‘Stocktake’ requirement before heading to court discussed by civil rule-makers
By John Hyde >>
(16 November 2021)
Arequirement to do a formal ‘stocktake’ before issuing civil proceedings – as well as potential penalties for those who ignore this – are among the proposed changes being discussed for pre-action protocols (PAPs).
The Civil Justice Council this week published its interim report into PAPs ahead of a consultation on which of its proposed reforms should be recommended.
Key options being canvassed include formally recognising that compliance with PAPs would be mandatory, with a requirement on both parties to complete a report or list of issues as a final step before the start of proceedings. This could be introduced alongside expanded powers for the courts to apply a ‘more robust, consistent and timely’ approach to non-compliance with protocols.
A procedure for automatically determining costs could also be introduced for disputes that are resolved at PAP stage.
The report says that a formal stocktake requirement can play a ‘useful role in transforming the efforts that parties have put into outlining and then resolving or narrowing their dispute, into more streamlined and proportionate litigation if litigation is necessary’. Taking a step back to consider issues before proceedings would act as a ‘pivot point’ between fair settlements and proportionate litigation, the report states.
Many of the discussions are around making the process easier for litigants in person. A simple step may be to make PAPs more user-friendly through greater use of non-technical language and by providing more information about pre-action processes.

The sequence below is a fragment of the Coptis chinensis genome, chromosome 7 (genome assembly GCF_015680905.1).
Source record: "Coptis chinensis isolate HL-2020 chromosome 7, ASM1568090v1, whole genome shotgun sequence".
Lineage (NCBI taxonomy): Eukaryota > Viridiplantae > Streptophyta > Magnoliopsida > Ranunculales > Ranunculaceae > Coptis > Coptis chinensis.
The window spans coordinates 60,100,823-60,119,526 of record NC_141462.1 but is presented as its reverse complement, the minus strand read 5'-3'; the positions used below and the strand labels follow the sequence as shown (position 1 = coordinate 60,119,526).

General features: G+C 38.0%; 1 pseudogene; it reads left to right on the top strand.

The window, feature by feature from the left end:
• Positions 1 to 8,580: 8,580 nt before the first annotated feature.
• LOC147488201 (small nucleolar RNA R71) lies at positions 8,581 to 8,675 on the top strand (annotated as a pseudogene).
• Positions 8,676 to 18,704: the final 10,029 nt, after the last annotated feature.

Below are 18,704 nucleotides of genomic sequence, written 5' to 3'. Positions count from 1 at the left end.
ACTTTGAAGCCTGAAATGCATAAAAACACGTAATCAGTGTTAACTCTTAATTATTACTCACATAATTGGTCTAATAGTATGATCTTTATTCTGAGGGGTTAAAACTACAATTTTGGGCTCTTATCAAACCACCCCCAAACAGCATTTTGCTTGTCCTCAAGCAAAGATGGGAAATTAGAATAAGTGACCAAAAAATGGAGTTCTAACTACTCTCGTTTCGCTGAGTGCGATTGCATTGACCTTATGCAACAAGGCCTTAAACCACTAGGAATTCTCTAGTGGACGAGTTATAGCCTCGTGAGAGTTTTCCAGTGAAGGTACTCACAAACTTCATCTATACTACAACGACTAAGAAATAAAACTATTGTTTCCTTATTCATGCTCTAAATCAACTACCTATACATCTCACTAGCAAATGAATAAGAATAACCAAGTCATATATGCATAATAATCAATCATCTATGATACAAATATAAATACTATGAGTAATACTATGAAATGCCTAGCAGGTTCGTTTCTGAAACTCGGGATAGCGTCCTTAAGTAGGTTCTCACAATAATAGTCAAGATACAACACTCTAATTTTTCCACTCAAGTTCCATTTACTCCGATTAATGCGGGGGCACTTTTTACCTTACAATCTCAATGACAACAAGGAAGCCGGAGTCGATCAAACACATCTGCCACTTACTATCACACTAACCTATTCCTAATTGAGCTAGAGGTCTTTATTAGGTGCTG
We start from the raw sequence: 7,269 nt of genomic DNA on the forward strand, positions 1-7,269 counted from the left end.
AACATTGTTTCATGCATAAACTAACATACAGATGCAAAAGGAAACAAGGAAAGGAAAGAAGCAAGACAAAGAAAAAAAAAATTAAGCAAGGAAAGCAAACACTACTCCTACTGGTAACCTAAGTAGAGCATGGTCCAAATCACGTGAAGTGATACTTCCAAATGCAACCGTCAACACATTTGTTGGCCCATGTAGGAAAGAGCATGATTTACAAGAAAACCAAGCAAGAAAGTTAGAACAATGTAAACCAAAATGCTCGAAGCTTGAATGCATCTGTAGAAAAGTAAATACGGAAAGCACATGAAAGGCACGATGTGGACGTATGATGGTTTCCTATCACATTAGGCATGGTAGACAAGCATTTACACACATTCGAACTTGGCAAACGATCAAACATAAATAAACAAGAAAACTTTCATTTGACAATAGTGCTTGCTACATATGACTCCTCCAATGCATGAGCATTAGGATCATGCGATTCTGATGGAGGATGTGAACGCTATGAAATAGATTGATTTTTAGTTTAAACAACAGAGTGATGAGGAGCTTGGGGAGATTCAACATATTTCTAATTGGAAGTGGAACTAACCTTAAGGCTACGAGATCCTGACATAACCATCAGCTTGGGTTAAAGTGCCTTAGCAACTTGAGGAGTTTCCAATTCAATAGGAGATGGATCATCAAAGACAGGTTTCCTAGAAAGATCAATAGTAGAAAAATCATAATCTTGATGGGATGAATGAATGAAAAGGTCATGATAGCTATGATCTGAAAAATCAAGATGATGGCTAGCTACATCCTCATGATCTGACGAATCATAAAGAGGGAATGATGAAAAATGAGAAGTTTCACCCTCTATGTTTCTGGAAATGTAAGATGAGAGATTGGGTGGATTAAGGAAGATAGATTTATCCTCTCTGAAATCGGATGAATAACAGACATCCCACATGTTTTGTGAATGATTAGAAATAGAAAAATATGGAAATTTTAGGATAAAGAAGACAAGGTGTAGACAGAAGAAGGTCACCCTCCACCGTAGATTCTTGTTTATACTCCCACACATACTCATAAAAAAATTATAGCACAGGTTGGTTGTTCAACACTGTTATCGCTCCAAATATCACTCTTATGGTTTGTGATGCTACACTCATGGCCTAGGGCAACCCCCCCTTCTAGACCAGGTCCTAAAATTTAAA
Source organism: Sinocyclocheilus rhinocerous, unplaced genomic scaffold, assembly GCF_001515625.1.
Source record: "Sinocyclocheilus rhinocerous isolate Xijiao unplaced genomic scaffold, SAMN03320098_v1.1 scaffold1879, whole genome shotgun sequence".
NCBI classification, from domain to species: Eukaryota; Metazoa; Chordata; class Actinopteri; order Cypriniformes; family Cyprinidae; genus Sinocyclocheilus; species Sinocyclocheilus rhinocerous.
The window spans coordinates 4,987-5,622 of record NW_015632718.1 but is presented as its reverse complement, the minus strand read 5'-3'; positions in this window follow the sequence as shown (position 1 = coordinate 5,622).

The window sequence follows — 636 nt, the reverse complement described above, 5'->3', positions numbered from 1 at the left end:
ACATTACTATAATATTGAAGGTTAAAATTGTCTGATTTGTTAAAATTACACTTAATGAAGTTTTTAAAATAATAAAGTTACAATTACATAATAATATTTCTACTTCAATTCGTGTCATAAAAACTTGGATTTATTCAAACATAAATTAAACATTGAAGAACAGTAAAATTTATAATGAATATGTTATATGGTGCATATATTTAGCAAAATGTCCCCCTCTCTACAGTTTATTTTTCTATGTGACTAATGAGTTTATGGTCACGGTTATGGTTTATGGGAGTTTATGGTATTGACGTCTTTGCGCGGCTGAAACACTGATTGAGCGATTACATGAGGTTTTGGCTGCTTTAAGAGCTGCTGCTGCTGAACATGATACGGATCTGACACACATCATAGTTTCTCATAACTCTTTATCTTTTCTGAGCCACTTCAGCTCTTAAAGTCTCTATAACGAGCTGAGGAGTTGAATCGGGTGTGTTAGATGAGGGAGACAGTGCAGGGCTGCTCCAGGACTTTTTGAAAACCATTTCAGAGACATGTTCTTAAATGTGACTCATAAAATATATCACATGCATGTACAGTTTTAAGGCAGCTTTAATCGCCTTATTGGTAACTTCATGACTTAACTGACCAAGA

But there are also suggestions that a new general protocol with concrete time frames and disclosure standards might be required, which would be the default protocol where no litigation-specific protocol applied, and which could be used by any LiP unsure about the steps needed in their dispute.
On sanctions, the report suggests that the court should be able to strike out a claim or defence in ‘grave cases of non-compliance’ with protocols, and a decision on whether to impose a sanction should be taken at the start of the proceeding, not the end.
In a potential conflict with case law established in Barton v Wright Hassall, where the Supreme Court ruled against treating an LiP as a special case, the report says ‘due leeway’ should be given to unrepresented parties where non-compliance is a result of a lack of legal knowledge.
As part of the review of pre-action protocols, started late last year, the CJC established a main working group and three subcommittees to deal with personal injury, housing and judicial review respectively. The report stresses that no recommendations are being made at this stage, but the aim is to consult as widely as possible and set out reform options for the Civil Procedure Rule Committee. The consultation ends on 24 December.
(Courtesy: The Law Society Gazette)